The inventory was duly signed by the investigating officers and the 1st appellant who signed and thumb printed it. The 1st appellant similarly has not contested the same. The items recorded in the inventories were all produced as exhibits at the trial court . The trial court properly directed itself in law in evaluating the evidence. The only minor issue noted is where the trial court faulted the investigating officer for not producing documents from safaricom showing that the 2nd appellant was the registered line holder of mobile NO. 0710857365 while the 1st appellant was the registered holder of mobile NO. 0729699939. In my view however, there was no need for the same as the appellants admitted that the respective mobile lines belonged to them. The respective sim cards were found with them and they admitted to the police and also on oath in court that the lines were indeed theirs. The said mobile lines were used on the stolen mobile phone almost five days after the complainants were violently robbed of their valuables including the mobile phone recovered . Both the appellants did not stake any claim on the ownership of the mobile phone. The 2nd appellant in his defence at first maintained that the stolen phone was his but midstream in his evidence he changed course and said that he infact had taken his phone for repair and if he had used the stolen handset then he may have borrowed it . He however did not say the person he had borrowed from. The 1st appellant could not also identify the person he had borrowed the phone from . It is clear therefore why the trial court made the right conclusion that the appellants knew that the said handset was stolen. I have considered the defence put forward and though the appellants claims that the same was not considered , the trial court considered it. I do find appellants defence to be mere denials, diversionary and lacking in critical parts which was to provide a reasonable explanation on how the stolen handset came to their possession. Infact I find that the appellants were lucky that the prosecution could not find any other link to connect them with the robbery with violence . In the case of SOLOMON LOKWAI LOBUIN –VS- REPUBLIC(2006) e KLR the court made the following relevant observation;
“ …………there was no evidence to link the appellant with the robbery with violence which occurred more than 4 months prior to the arrest of the appellants and recovery of stolen items during the robbery. We are of the view that since there was no evidence of identification by the complainant the doctrine of recent possession cannot be applied in the circumstances of the present case to connect the appellant to the robbery…………. We are of the view that the circumstances under which the mobile was found in the possession of the appellant suggests that he was aware that he was handling stolen property . The explanation given by the appellant on how he came to be in possession of the said mobile was not satisfactory”. The circumstances obtaining in the above case is almost similar to the present case .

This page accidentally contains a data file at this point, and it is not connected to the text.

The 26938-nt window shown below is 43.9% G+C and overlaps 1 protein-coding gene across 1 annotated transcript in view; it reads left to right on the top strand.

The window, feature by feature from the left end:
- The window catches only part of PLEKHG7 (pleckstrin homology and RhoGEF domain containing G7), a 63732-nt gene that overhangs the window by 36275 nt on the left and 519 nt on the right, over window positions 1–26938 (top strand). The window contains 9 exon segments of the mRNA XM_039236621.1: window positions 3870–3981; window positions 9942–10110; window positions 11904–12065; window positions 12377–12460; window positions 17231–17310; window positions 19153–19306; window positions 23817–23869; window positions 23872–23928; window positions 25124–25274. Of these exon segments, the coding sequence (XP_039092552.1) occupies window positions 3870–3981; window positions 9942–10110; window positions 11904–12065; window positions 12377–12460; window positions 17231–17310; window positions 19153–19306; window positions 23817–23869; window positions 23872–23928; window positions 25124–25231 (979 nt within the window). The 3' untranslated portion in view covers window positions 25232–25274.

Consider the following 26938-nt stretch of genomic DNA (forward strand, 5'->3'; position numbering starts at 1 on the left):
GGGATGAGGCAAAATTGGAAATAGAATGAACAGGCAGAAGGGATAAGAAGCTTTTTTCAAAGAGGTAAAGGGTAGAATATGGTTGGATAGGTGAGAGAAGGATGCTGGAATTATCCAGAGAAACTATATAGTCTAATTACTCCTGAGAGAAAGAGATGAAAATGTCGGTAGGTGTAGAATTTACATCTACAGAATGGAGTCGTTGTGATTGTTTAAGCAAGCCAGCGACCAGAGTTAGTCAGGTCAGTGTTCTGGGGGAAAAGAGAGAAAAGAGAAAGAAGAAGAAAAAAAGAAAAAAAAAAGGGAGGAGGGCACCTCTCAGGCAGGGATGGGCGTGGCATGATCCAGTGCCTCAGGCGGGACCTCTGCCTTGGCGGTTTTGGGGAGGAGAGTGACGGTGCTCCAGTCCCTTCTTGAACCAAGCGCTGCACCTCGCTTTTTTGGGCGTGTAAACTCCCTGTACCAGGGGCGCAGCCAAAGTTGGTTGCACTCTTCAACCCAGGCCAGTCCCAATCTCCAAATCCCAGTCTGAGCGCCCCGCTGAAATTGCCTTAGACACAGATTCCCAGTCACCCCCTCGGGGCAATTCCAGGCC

The trial magistrate acquitted the appellants herein on the charge of robbery with violence owing to the lack of sufficient evidence. There was evidence that the stolen handset was used a day after the robbery by a person who is still at large. Perhaps had that person been apprehended he could have provided a link which would have assisted the court in administering justice. In that regard the Learned magistrate was correct in acquitting the appellants on the count of robbery with violence and convicting them on the 3rd count of handling stolen goods contrary to Section 322(1) and (2) of the Criminal Procedure Code. I find that the evidence adduced against the 1st appellant in regard to being in possession of canabis sativa was sufficient to sustain the charge. The 1st appellant was unable to demonstrate that there was bad blood between him and the police officers as to make them plant bhang on him or frame him for the charges that faced him. I find the said allegations unfounded and diversionary.
In conclusion I find that the evidence adduced by the prosecution at the trial court was sufficient to sustain the conviction that the trial court found against the appellants. On the issue of sentence I find that the sentence prescribed under Section 322(2) of the Penal Code is imprisonment with hard labour for a term not exceeding 14 years. The provisions of ( Section 354(3) Criminal Procedure Code allows this court to either increase or reduce the sentence on appeal depending on the circumstances . In the case of FRANCIS ODINGI –VS- REPUBLIC (2011) e KLR the court of appeal held as follows:
“ the charge facing the appellant was tried by the Senior Resident Magistrate. The sentence provided for the offence is 14 years but the Learned magistrate sentenced the appellant to 6 years imprisonment. He was aware and recorded that the appellant was a first offender and other mitigating circumstances and this is why he handed down 6 years imprisonment . This was a discretionary function and it is our view that since the Attorney General had not applied for enhancement of the sentence, there was no compelling reasons for the Learned Judge to enhance it as he did”.
The 4th count facing the 1st appellant carries a sentence of 10 years . He was sentenced to 1 ½ years by the trial court.
The state through Mr Omayo did contend that the sentence was very lenient but did not ask me to enhance it which I could have considered . However having failed to ask for enhancement I do not find the sentence to be manifestly inadequate to attract my intervention. I find that the trial magistrate must have considered mitigating circumstances contrary to what the appellants contend.
From the foregoing I find the appeal before me to be devoid of merit . It is dismissed. The conviction and the sentence is upheld for the reasons advanced.
DATED, SIGNED AND DELIVERED AT KERUGOYA THIS 11TH DAY OF DECEMBER 2014 in the presence of
The 1st appellant
The 2nd appellant
Mr Sitati for state
Mbogo Court Clerk